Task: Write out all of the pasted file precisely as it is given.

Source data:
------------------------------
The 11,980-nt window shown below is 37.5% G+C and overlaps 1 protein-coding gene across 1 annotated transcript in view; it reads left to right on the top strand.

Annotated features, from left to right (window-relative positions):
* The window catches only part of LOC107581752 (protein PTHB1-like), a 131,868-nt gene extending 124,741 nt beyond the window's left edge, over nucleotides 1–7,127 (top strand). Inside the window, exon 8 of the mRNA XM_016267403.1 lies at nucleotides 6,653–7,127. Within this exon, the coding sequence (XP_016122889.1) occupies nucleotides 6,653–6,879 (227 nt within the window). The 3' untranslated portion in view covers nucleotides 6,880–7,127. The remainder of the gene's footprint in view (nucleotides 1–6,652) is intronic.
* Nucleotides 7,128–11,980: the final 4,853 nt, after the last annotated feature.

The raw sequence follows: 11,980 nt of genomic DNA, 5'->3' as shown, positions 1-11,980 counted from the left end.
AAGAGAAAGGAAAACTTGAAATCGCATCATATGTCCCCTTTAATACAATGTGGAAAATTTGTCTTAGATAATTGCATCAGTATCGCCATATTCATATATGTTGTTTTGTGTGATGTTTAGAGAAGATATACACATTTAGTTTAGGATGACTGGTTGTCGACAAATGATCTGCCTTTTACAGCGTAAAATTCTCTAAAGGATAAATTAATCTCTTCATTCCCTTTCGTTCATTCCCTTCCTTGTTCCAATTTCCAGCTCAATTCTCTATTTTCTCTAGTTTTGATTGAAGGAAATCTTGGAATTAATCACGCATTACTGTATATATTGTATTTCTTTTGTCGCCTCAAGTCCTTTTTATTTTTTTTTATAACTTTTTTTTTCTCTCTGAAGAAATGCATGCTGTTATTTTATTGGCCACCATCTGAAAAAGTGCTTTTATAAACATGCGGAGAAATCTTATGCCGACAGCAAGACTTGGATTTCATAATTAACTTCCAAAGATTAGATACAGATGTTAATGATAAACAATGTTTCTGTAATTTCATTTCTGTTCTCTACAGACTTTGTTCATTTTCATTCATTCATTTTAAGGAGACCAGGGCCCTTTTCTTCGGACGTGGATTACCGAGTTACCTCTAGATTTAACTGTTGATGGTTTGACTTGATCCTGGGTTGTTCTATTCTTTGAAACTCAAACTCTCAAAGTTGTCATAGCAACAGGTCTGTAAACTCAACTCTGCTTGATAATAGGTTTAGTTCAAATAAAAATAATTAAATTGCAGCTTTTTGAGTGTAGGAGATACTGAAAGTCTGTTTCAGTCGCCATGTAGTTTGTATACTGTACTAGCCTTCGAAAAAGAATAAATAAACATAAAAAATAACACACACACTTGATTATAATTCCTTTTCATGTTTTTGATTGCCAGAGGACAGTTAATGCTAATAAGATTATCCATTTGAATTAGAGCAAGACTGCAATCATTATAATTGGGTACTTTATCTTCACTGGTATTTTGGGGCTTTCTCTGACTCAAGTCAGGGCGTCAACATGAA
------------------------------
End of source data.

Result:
The 11,980-nt window shown below is 37.5% G+C and overlaps 1 protein-coding gene across 1 annotated transcript in view; it reads left to right on the top strand.

Annotated features, from left to right (window-relative positions):
* The window catches only part of LOC107581752 (protein PTHB1-like), a 131,868-nt gene extending 124,741 nt beyond the window's left edge, over nucleotides 1–7,127 (top strand). Inside the window, exon 8 of the mRNA XM_016267403.1 lies at nucleotides 6,653–7,127. Within this exon, the coding sequence (XP_016122889.1) occupies nucleotides 6,653–6,879 (227 nt within the window). The 3' untranslated portion in view covers nucleotides 6,880–7,127. The remainder of the gene's footprint in view (nucleotides 1–6,652) is intronic.
* Nucleotides 7,128–11,980: the final 4,853 nt, after the last annotated feature.

The raw sequence follows: 11,980 nt of genomic DNA, 5'->3' as shown, positions 1-11,980 counted from the left end.
AAGAGAAAGGAAAACTTGAAATCGCATCATATGTCCCCTTTAATACAATGTGGAAAATTTGTCTTAGATAATTGCATCAGTATCGCCATATTCATATATGTTGTTTTGTGTGATGTTTAGAGAAGATATACACATTTAGTTTAGGATGACTGGTTGTCGACAAATGATCTGCCTTTTACAGCGTAAAATTCTCTAAAGGATAAATTAATCTCTTCATTCCCTTTCGTTCATTCCCTTCCTTGTTCCAATTTCCAGCTCAATTCTCTATTTTCTCTAGTTTTGATTGAAGGAAATCTTGGAATTAATCACGCATTACTGTATATATTGTATTTCTTTTGTCGCCTCAAGTCCTTTTTATTTTTTTTTATAACTTTTTTTTTCTCTCTGAAGAAATGCATGCTGTTATTTTATTGGCCACCATCTGAAAAAGTGCTTTTATAAACATGCGGAGAAATCTTATGCCGACAGCAAGACTTGGATTTCATAATTAACTTCCAAAGATTAGATACAGATGTTAATGATAAACAATGTTTCTGTAATTTCATTTCTGTTCTCTACAGACTTTGTTCATTTTCATTCATTCATTTTAAGGAGACCAGGGCCCTTTTCTTCGGACGTGGATTACCGAGTTACCTCTAGATTTAACTGTTGATGGTTTGACTTGATCCTGGGTTGTTCTATTCTTTGAAACTCAAACTCTCAAAGTTGTCATAGCAACAGGTCTGTAAACTCAACTCTGCTTGATAATAGGTTTAGTTCAAATAAAAATAATTAAATTGCAGCTTTTTGAGTGTAGGAGATACTGAAAGTCTGTTTCAGTCGCCATGTAGTTTGTATACTGTACTAGCCTTCGAAAAAGAATAAATAAACATAAAAAATAACACACACACTTGATTATAATTCCTTTTCATGTTTTTGATTGCCAGAGGACAGTTAATGCTAATAAGATTATCCATTTGAATTAGAGCAAGACTGCAATCATTATAATTGGGTACTTTATCTTCACTGGTATTTTGGGGCTTTCTCTGACTCAAGTCAGGGCGTCAACATGAA